"What she has that I haven’t really seen a lot of in high school swimming is, and a couple of the other girls on the team do this as well, what we call doing things in the dark," Josh Skube said. "What are we doing when nobody is looking? What are we doing to recover? What are we doing to eat right? To sleep well?"
It's not always followed to a T. After every practice Zyniewicz goes home and eats taquitos, one of her favorite foods. It never seemed to affect her in the water growing up.
At 12 years old she became the youngest girl ever to make the nationals cut in the 200-meter freestyle event. A couple of months later, she qualified for nationals in the 50-meter freestyle long course event at YMCA Nationals.
And there are still records to shatter.
Heading into her sophomore year, there is one more school record Zyniewicz is trying to chase: the 100-meter backstroke. In Adams' most-recent meet against South Bend Saint Joseph, she swam right on the cusp of the record, missing it by 1.4 seconds.
But Zyniewicz is confident that record will come down eventually.
“I know there is a girl coming here that is a backstroker who probably will break that record if I don’t," she said. "I am hoping to get my name up there for backstroke at least once."
Swimming with expectations
Despite Zyniewicz's early success at Adams, Josh Skube changed his coaching approach with her to take less pressure off of her shoulders Originally, Skube put Zyniewicz in events in school meets with goals of breaking a record.
He realized those expectations led to more stress.
"You don’t want to put a ceiling on things," he said. "I think that adds pressure that is unnecessary. Our approach is to just show up the next day and get better, and each day you keep chopping this wood, you are going to get faster and things are gonna come. That is when the surprises happen."
In her first season with the Eagles, Zyniewicz, as the only individual swimmer to qualify for the state meet, led Adams to its highest points finish in state meet history.
"She definitely raises the intensity level within practice because she is one of our fastest swimmers," Skube said. "She raises the level of competition that we have. She takes our performance in a dual-meet setting, or a championship setting to another level."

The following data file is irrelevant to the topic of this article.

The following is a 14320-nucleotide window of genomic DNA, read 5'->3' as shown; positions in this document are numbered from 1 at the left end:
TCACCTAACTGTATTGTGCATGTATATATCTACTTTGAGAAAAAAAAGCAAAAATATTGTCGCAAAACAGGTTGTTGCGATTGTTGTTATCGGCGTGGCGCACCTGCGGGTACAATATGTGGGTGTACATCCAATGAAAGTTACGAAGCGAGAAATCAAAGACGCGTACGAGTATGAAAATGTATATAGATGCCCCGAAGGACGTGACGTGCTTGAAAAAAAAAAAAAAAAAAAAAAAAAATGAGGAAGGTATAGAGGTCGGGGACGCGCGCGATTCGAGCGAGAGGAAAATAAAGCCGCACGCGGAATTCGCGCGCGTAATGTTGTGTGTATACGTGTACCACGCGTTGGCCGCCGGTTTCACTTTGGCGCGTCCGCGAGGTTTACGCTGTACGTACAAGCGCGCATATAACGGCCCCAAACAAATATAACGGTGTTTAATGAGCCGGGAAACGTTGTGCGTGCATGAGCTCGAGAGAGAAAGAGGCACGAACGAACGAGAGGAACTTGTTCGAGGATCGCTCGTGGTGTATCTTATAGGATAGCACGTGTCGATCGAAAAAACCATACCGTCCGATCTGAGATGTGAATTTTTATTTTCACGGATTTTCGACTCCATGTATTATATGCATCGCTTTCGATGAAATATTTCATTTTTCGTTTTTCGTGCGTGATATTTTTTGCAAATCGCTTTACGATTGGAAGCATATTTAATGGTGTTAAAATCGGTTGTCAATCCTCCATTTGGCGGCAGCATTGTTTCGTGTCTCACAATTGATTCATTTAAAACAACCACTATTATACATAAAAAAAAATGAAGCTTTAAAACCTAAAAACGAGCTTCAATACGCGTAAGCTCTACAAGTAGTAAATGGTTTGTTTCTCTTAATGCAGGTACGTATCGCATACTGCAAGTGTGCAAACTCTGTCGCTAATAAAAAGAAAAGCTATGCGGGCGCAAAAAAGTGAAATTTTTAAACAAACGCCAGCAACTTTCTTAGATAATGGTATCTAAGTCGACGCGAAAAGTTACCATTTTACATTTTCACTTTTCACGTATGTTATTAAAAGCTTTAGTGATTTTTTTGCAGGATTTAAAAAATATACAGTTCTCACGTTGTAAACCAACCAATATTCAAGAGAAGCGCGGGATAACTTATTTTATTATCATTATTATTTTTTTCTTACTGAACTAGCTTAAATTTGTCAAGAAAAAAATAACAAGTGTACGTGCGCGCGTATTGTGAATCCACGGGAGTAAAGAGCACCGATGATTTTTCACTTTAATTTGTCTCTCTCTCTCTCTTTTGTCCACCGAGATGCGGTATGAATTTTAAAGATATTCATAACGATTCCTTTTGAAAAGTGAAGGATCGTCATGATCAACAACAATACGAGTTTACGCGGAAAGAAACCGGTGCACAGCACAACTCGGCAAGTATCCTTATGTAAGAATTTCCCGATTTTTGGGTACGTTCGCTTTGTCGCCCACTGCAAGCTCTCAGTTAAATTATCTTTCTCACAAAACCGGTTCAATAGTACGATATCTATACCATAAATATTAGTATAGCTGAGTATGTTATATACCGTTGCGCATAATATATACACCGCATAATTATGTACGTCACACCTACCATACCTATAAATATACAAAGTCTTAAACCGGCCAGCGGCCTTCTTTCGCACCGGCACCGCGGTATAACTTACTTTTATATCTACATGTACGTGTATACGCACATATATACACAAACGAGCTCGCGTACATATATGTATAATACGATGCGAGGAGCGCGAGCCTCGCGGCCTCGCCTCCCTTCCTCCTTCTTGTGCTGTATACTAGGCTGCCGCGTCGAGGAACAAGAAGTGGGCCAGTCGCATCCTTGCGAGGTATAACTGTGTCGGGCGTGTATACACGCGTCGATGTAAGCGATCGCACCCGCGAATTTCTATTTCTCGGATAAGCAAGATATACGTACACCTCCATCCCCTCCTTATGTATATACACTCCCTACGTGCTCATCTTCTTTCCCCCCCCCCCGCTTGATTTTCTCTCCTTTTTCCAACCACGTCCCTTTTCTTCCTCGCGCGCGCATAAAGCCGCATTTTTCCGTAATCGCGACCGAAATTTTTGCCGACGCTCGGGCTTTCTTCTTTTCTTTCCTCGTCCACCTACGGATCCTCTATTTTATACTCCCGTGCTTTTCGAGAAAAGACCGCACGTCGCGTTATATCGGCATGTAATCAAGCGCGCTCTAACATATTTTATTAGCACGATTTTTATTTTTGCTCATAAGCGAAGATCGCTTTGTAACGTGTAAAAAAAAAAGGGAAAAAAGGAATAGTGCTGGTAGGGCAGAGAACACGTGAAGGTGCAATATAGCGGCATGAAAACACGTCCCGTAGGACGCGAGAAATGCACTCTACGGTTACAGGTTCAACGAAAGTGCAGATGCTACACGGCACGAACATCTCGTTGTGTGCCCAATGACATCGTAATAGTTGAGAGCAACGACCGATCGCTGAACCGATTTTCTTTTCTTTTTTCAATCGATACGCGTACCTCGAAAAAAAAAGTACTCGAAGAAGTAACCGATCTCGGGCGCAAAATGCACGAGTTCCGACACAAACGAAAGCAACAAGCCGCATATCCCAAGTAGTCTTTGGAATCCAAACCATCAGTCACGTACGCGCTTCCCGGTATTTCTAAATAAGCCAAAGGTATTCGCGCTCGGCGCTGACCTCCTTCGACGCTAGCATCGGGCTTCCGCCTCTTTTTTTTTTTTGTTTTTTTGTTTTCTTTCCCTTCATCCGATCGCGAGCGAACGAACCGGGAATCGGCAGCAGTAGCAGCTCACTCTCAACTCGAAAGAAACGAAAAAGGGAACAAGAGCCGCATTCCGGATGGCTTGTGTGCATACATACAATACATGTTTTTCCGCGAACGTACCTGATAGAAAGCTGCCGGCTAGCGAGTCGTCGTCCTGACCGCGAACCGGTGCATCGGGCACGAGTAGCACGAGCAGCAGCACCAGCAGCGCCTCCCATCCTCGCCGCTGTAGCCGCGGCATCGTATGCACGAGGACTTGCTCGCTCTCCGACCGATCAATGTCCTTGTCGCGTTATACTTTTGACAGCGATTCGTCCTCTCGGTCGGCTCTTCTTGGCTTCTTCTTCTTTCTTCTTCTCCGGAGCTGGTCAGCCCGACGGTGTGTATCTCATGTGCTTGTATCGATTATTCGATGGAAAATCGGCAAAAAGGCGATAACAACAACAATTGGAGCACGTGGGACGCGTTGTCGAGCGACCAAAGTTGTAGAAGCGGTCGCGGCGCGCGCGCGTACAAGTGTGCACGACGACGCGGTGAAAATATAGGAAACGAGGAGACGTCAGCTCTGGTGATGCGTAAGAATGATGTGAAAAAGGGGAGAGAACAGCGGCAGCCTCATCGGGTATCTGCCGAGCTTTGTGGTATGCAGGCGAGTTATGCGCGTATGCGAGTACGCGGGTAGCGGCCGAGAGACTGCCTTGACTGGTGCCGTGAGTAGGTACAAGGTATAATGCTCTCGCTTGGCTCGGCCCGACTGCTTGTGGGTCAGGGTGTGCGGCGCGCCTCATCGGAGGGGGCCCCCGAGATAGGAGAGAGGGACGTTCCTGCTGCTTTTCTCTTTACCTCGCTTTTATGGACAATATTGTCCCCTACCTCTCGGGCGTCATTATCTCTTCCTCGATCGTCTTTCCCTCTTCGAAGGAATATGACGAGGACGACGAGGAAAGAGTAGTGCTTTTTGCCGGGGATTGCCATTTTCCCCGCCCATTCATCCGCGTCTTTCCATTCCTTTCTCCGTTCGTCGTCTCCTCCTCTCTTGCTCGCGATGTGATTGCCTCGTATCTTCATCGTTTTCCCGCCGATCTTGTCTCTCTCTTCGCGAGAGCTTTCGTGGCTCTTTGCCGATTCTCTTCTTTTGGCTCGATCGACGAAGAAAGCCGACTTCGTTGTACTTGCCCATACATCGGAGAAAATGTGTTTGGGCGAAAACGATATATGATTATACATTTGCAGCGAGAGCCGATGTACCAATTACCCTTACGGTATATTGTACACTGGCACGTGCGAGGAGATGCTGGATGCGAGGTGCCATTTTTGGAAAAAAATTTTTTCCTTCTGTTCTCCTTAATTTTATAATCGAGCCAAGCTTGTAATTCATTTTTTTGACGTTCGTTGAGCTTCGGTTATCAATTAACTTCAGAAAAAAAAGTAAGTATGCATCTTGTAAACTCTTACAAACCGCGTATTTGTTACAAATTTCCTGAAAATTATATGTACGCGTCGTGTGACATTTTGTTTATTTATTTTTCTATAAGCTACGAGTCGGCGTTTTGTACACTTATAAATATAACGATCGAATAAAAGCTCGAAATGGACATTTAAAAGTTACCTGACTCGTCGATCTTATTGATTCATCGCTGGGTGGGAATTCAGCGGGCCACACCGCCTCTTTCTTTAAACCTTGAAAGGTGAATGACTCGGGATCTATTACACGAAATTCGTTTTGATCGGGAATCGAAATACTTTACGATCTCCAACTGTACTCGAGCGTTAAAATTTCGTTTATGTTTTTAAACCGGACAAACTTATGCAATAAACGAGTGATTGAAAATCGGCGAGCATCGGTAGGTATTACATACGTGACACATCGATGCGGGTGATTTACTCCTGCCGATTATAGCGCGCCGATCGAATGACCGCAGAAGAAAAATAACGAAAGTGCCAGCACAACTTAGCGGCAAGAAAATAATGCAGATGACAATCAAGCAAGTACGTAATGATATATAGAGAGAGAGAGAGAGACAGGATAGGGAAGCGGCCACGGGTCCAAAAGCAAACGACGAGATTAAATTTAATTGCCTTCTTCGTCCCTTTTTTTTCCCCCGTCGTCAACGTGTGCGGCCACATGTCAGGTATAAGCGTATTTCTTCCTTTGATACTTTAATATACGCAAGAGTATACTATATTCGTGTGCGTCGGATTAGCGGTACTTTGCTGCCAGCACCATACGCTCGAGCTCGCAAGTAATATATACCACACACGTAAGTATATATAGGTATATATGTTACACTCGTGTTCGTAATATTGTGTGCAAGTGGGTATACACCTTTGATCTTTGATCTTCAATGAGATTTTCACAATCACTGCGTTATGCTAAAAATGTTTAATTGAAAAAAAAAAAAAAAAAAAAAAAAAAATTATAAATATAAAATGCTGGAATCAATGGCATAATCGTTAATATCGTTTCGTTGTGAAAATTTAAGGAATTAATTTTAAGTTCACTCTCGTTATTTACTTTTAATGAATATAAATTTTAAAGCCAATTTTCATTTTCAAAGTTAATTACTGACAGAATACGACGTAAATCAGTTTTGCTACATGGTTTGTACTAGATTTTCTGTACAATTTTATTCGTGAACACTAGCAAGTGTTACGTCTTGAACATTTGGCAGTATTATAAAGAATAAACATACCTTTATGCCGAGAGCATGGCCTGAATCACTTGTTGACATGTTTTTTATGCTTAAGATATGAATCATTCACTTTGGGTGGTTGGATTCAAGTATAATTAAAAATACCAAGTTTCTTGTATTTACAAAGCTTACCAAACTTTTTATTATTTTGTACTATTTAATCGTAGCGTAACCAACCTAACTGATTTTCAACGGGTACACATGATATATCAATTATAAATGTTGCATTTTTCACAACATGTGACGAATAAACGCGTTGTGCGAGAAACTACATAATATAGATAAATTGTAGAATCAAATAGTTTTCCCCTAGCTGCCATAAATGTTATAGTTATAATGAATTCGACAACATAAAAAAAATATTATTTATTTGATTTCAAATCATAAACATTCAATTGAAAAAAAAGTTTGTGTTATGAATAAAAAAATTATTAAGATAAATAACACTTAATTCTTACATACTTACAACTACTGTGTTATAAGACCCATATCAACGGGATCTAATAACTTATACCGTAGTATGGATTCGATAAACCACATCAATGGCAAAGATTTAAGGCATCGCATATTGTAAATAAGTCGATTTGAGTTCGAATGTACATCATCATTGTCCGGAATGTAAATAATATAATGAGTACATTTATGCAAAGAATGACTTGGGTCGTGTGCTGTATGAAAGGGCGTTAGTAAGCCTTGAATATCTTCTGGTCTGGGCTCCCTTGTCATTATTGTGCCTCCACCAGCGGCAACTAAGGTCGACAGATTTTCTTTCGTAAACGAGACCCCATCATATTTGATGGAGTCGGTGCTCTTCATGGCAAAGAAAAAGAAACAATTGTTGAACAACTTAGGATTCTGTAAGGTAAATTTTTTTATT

This season, Adams is off to another hot start with a 5-0 record and winning meets against Elkhart, Culver Academies, South Bend Washington, Bremen and Saint Joseph. And the approach when it comes to Zyniewicz is also a little different.
A lot of times this year, Skube has been putting his star swimmer in relays, rather than individual races, which lets her not only get her feet back wet again (after taking fall season off from the pool) but to also elevate the rest of the team's performance.
And whether Zyniewicz knows it or not, her success pushes her teammates, too.
"We all strive to be better," Addison Skube said. "We all want to be just as good as her and want to back her up as a team."
A "love-hate" relationship.
Swimming is the sport that Zyniewicz has been most successful at her entire life. But she doesn't limit herself in the athletics realm. During the fall Zyniewicz plays in the Adams volleyball program. Last spring, she was part of the Eagles' track & field team that competed in the state meet.
"Swimming is so fun and I love it," she said. "It is a very love-hate relationship, which you will hear from all swimmers."
More than any other sport she plays, swimming gets Zyniewicz the most anxious. Maybe her past success leads to that. So could the want to be more successful in the future. Swimming past high school is not out of the question.
Swimming can also be a lonely sport. You swim alone in lanes. When you are in the water, you can't talk to anyone because your head is submerged. That is that "hate" aspect of the sport.
It's why former Olympian Missy Franklin, who advocates for mental health, has been a big role model for Zyniewicz's career.
But there is so much Zyniewicz loves about swimming that has pushed her over the years.
In some of the races during her short high school career, Zyniewicz can sometimes feel the physical toll the strokes take on her body. But it is her teammates standing on the edge of the pool, cheering her on, that can keep pushing her.
The awards have been great. So have the races won, and seeing her name plastered all over the school's record board. But ultimately, its being part of the Adams team that makes swimming so gratifying.
"Once you touch that wall and others touch the wall and you start conversing with them, it makes everything so much lighter on your shoulders," she said.
"Then you start having fun."